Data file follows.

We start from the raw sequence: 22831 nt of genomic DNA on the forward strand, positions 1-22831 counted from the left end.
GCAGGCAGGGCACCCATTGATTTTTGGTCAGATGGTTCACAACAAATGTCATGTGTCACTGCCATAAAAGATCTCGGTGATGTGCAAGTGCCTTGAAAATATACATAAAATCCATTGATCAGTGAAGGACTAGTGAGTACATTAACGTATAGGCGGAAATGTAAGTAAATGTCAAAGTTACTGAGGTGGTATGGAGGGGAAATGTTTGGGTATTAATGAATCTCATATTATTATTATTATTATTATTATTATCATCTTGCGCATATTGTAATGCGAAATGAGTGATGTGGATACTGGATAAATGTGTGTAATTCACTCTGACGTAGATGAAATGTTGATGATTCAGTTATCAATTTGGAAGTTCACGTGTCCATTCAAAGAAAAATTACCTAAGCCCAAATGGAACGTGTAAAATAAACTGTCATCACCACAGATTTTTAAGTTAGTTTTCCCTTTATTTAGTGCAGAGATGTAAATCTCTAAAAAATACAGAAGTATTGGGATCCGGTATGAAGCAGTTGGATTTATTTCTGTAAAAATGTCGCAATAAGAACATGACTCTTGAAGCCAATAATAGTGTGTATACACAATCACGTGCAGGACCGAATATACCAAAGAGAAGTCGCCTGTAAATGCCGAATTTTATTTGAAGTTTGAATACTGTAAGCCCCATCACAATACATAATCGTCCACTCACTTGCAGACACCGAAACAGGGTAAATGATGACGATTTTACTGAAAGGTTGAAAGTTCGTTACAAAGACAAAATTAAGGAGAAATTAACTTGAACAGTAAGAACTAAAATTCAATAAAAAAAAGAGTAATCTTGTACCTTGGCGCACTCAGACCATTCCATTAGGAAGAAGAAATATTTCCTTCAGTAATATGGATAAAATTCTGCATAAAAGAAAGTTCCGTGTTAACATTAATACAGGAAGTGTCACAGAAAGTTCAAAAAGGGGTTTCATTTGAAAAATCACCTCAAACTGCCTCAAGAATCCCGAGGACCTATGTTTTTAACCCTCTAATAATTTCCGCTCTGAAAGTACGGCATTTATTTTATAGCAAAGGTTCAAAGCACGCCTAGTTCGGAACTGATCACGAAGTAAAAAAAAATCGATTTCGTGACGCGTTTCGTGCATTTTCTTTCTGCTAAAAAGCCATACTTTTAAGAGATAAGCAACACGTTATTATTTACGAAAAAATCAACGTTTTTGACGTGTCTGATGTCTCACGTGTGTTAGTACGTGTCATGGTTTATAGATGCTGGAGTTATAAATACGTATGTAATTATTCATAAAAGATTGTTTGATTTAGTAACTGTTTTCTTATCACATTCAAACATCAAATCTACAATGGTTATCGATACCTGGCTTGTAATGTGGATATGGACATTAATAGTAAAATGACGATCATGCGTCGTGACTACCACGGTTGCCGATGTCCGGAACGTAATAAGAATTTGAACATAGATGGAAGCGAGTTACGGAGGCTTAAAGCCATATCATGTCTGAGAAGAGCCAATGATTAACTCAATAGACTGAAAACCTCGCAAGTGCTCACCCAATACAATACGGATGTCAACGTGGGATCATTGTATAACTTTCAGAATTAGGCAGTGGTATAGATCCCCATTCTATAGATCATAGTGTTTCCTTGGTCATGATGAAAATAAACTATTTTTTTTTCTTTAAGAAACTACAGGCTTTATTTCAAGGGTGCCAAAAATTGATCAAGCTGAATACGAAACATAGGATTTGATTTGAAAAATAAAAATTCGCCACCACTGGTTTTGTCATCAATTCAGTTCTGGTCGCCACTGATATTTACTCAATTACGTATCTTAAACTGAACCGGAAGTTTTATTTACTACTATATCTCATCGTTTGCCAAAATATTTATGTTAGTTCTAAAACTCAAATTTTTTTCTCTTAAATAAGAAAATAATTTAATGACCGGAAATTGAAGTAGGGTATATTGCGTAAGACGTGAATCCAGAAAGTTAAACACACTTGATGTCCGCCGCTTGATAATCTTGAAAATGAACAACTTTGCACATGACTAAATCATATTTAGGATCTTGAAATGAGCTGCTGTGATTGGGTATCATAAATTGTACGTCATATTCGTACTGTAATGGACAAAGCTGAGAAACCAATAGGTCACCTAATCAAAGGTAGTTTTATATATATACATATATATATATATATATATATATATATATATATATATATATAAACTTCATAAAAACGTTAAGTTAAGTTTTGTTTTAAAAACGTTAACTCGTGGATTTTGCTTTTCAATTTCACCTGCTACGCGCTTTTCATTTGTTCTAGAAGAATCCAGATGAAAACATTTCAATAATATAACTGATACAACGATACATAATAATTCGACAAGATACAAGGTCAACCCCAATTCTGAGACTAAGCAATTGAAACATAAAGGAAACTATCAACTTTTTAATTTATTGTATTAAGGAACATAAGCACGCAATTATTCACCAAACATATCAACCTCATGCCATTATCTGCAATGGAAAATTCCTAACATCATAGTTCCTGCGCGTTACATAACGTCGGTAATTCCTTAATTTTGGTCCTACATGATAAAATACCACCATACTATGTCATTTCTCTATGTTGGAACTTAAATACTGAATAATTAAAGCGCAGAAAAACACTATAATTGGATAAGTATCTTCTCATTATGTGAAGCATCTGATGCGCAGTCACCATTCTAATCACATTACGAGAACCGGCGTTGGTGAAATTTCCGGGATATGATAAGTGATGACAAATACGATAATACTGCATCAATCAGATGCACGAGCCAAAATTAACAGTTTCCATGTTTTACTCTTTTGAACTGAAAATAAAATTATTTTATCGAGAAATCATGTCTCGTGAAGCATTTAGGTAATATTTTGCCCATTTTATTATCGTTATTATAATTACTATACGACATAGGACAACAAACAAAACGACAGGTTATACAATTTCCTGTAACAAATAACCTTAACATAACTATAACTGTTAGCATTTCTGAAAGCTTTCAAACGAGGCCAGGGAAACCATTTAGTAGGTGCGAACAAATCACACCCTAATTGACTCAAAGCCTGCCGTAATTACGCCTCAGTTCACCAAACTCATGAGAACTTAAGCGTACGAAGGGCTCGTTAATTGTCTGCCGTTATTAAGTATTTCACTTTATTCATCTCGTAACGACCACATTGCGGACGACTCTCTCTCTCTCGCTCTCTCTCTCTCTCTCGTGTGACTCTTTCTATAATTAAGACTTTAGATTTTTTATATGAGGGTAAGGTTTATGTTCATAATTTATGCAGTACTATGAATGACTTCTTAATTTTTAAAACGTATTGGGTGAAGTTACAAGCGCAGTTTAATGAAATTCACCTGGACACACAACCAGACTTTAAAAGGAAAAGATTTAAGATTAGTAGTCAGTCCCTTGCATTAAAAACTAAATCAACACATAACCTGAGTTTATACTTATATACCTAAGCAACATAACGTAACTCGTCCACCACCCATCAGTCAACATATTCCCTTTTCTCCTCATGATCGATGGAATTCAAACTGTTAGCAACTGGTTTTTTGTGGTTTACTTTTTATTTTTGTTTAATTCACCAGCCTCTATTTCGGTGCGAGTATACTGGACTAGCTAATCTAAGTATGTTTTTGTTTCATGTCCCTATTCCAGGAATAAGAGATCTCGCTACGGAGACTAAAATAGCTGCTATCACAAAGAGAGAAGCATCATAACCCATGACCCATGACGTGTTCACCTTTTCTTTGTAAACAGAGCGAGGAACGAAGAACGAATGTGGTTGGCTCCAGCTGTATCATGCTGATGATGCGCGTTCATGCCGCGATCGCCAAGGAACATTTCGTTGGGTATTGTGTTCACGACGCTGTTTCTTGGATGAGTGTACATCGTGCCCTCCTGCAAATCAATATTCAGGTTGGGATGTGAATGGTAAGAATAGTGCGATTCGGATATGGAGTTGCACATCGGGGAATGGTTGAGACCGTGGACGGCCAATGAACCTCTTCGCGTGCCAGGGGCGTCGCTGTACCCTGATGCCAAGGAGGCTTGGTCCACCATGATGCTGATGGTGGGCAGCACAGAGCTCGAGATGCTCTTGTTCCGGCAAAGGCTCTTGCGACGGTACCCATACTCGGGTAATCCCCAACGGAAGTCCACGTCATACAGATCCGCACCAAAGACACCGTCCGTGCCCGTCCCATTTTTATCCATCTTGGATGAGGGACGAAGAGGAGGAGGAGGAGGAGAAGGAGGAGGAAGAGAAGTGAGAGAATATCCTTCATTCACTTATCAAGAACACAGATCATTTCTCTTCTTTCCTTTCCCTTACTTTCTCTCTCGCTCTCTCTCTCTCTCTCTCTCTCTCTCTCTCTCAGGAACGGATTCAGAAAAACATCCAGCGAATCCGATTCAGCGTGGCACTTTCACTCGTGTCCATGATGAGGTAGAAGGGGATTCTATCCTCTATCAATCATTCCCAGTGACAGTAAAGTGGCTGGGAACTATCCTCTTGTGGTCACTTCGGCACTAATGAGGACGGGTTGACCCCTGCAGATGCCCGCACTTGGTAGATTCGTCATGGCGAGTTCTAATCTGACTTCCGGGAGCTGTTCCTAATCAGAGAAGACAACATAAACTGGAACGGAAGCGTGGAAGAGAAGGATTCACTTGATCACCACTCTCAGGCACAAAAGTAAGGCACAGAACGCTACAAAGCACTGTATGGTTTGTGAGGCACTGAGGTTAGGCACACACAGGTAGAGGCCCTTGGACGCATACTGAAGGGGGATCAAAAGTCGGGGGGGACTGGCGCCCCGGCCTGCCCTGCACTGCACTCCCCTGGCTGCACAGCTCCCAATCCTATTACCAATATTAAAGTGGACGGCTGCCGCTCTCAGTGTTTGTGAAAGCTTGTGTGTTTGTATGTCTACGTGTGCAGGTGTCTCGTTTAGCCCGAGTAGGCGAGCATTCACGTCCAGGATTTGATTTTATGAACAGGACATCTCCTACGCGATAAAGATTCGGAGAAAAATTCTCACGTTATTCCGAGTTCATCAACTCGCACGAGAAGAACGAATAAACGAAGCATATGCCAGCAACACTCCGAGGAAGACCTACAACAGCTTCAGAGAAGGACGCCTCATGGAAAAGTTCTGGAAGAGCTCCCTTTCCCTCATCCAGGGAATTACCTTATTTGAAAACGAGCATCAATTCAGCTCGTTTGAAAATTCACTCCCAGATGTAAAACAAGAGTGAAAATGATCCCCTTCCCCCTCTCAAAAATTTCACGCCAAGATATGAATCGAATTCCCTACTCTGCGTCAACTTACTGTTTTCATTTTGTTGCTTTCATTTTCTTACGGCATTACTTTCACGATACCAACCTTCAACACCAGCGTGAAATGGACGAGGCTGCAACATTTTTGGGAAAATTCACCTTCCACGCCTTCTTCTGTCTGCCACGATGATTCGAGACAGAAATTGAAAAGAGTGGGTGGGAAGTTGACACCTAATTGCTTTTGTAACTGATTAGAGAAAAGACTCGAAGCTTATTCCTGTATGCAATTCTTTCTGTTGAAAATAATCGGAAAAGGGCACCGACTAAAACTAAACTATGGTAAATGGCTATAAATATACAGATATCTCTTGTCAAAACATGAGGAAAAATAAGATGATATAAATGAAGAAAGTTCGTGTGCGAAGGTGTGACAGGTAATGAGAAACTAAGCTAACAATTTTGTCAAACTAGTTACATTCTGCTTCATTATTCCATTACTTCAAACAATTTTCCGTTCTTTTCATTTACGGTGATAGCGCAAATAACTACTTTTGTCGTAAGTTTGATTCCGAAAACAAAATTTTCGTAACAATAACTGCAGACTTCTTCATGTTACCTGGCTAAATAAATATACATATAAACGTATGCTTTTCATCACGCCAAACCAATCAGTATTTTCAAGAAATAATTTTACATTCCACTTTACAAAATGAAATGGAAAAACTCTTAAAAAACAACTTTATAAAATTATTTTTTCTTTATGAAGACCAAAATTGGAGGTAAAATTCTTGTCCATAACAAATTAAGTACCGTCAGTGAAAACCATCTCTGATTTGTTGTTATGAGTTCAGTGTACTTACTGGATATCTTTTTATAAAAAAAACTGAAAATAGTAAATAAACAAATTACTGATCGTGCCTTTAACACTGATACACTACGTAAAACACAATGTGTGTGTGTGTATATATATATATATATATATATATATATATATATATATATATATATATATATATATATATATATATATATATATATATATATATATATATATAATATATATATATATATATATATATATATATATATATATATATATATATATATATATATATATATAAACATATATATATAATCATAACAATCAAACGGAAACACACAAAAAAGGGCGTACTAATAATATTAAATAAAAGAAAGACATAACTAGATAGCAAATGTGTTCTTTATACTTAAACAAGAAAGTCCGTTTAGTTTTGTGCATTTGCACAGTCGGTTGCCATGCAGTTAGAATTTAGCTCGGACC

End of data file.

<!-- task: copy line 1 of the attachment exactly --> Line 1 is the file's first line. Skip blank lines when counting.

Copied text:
We start from the raw sequence: 22831 nt of genomic DNA on the forward strand, positions 1-22831 counted from the left end.